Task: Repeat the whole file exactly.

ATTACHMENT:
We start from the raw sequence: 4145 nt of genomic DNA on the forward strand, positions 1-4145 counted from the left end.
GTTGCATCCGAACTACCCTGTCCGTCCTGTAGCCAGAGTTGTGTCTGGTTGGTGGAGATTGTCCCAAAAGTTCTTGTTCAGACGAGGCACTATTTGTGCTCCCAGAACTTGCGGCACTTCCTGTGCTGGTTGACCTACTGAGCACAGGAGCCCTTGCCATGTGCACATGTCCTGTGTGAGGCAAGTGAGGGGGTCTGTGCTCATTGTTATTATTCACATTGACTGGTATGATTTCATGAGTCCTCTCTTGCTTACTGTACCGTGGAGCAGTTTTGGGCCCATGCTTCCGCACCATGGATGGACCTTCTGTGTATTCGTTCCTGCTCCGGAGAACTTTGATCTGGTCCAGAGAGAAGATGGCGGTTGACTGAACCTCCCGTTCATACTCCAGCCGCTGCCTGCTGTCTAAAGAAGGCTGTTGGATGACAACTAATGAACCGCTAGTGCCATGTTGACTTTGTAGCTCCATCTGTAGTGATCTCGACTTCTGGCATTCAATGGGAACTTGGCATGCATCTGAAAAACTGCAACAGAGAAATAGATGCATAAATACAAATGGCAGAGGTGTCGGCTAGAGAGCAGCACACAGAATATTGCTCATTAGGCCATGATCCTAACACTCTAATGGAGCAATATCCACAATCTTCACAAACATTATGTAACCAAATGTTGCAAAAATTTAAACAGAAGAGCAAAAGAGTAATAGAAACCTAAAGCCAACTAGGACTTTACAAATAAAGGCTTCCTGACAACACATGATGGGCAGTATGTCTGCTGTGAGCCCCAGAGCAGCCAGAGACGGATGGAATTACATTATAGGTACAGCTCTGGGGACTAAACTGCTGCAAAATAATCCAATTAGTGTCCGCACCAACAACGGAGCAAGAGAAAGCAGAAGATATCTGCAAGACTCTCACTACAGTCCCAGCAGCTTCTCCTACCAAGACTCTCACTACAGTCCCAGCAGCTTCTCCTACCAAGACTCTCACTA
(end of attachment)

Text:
We start from the raw sequence: 4145 nt of genomic DNA on the forward strand, positions 1-4145 counted from the left end.
GTTGCATCCGAACTACCCTGTCCGTCCTGTAGCCAGAGTTGTGTCTGGTTGGTGGAGATTGTCCCAAAAGTTCTTGTTCAGACGAGGCACTATTTGTGCTCCCAGAACTTGCGGCACTTCCTGTGCTGGTTGACCTACTGAGCACAGGAGCCCTTGCCATGTGCACATGTCCTGTGTGAGGCAAGTGAGGGGGTCTGTGCTCATTGTTATTATTCACATTGACTGGTATGATTTCATGAGTCCTCTCTTGCTTACTGTACCGTGGAGCAGTTTTGGGCCCATGCTTCCGCACCATGGATGGACCTTCTGTGTATTCGTTCCTGCTCCGGAGAACTTTGATCTGGTCCAGAGAGAAGATGGCGGTTGACTGAACCTCCCGTTCATACTCCAGCCGCTGCCTGCTGTCTAAAGAAGGCTGTTGGATGACAACTAATGAACCGCTAGTGCCATGTTGACTTTGTAGCTCCATCTGTAGTGATCTCGACTTCTGGCATTCAATGGGAACTTGGCATGCATCTGAAAAACTGCAACAGAGAAATAGATGCATAAATACAAATGGCAGAGGTGTCGGCTAGAGAGCAGCACACAGAATATTGCTCATTAGGCCATGATCCTAACACTCTAATGGAGCAATATCCACAATCTTCACAAACATTATGTAACCAAATGTTGCAAAAATTTAAACAGAAGAGCAAAAGAGTAATAGAAACCTAAAGCCAACTAGGACTTTACAAATAAAGGCTTCCTGACAACACATGATGGGCAGTATGTCTGCTGTGAGCCCCAGAGCAGCCAGAGACGGATGGAATTACATTATAGGTACAGCTCTGGGGACTAAACTGCTGCAAAATAATCCAATTAGTGTCCGCACCAACAACGGAGCAAGAGAAAGCAGAAGATATCTGCAAGACTCTCACTACAGTCCCAGCAGCTTCTCCTACCAAGACTCTCACTACAGTCCCAGCAGCTTCTCCTACCAAGACTCTCACTA